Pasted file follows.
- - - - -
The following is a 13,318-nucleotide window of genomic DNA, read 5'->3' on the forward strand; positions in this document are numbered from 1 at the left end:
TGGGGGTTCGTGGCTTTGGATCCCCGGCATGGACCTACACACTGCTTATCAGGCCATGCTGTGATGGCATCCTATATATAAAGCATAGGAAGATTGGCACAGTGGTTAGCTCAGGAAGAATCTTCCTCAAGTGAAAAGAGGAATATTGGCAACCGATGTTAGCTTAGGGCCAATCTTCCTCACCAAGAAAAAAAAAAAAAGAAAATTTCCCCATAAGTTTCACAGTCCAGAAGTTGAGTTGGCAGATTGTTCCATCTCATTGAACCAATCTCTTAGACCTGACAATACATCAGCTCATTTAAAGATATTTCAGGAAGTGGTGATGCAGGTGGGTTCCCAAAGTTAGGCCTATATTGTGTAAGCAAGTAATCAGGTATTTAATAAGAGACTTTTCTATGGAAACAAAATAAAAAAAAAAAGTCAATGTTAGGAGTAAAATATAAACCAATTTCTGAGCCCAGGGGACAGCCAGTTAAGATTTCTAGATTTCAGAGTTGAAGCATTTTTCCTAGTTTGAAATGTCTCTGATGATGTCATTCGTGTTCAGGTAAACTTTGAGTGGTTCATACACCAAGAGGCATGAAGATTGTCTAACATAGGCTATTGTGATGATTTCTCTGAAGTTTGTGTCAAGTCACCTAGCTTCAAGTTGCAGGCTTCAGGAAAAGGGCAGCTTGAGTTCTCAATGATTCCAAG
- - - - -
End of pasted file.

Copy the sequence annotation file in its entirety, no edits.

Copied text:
The following is a 13,318-nucleotide window of genomic DNA, read 5'->3' on the forward strand; positions in this document are numbered from 1 at the left end:
TGGGGGTTCGTGGCTTTGGATCCCCGGCATGGACCTACACACTGCTTATCAGGCCATGCTGTGATGGCATCCTATATATAAAGCATAGGAAGATTGGCACAGTGGTTAGCTCAGGAAGAATCTTCCTCAAGTGAAAAGAGGAATATTGGCAACCGATGTTAGCTTAGGGCCAATCTTCCTCACCAAGAAAAAAAAAAAAAGAAAATTTCCCCATAAGTTTCACAGTCCAGAAGTTGAGTTGGCAGATTGTTCCATCTCATTGAACCAATCTCTTAGACCTGACAATACATCAGCTCATTTAAAGATATTTCAGGAAGTGGTGATGCAGGTGGGTTCCCAAAGTTAGGCCTATATTGTGTAAGCAAGTAATCAGGTATTTAATAAGAGACTTTTCTATGGAAACAAAATAAAAAAAAAAAGTCAATGTTAGGAGTAAAATATAAACCAATTTCTGAGCCCAGGGGACAGCCAGTTAAGATTTCTAGATTTCAGAGTTGAAGCATTTTTCCTAGTTTGAAATGTCTCTGATGATGTCATTCGTGTTCAGGTAAACTTTGAGTGGTTCATACACCAAGAGGCATGAAGATTGTCTAACATAGGCTATTGTGATGATTTCTCTGAAGTTTGTGTCAAGTCACCTAGCTTCAAGTTGCAGGCTTCAGGAAAAGGGCAGCTTGAGTTCTCAATGATTCCAAG